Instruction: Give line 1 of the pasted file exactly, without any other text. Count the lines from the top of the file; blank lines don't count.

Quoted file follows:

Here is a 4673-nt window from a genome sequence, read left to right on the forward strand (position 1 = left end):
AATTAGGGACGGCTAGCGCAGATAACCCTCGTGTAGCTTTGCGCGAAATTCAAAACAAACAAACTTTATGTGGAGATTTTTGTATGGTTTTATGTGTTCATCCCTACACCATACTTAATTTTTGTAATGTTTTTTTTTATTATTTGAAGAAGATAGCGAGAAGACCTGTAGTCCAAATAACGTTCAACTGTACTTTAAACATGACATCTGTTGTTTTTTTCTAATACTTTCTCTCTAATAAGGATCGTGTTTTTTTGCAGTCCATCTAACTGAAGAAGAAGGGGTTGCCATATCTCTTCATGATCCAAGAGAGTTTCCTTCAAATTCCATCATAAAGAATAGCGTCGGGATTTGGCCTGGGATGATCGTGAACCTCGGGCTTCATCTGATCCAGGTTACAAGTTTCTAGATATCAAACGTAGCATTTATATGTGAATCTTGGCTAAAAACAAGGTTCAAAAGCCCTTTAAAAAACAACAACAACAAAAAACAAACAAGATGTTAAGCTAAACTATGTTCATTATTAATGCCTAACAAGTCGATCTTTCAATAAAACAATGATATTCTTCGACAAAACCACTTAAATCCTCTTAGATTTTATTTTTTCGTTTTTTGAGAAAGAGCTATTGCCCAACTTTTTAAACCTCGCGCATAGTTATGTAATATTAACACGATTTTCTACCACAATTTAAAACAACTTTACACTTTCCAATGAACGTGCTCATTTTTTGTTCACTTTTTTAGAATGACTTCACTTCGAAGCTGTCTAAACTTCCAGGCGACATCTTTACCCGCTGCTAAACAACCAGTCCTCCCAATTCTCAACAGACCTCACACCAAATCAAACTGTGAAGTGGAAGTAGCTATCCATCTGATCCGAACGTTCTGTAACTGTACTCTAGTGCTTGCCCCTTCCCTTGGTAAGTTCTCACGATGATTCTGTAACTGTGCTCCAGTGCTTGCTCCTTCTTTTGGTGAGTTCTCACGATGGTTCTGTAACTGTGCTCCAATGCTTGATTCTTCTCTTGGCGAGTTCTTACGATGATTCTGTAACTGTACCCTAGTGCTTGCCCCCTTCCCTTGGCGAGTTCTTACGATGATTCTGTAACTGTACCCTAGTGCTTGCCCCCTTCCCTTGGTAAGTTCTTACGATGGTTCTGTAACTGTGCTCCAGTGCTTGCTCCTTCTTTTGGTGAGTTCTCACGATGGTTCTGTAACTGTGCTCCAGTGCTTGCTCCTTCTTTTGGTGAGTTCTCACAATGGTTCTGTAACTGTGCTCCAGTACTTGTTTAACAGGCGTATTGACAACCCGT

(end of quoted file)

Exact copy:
Here is a 4673-nt window from a genome sequence, read left to right on the forward strand (position 1 = left end):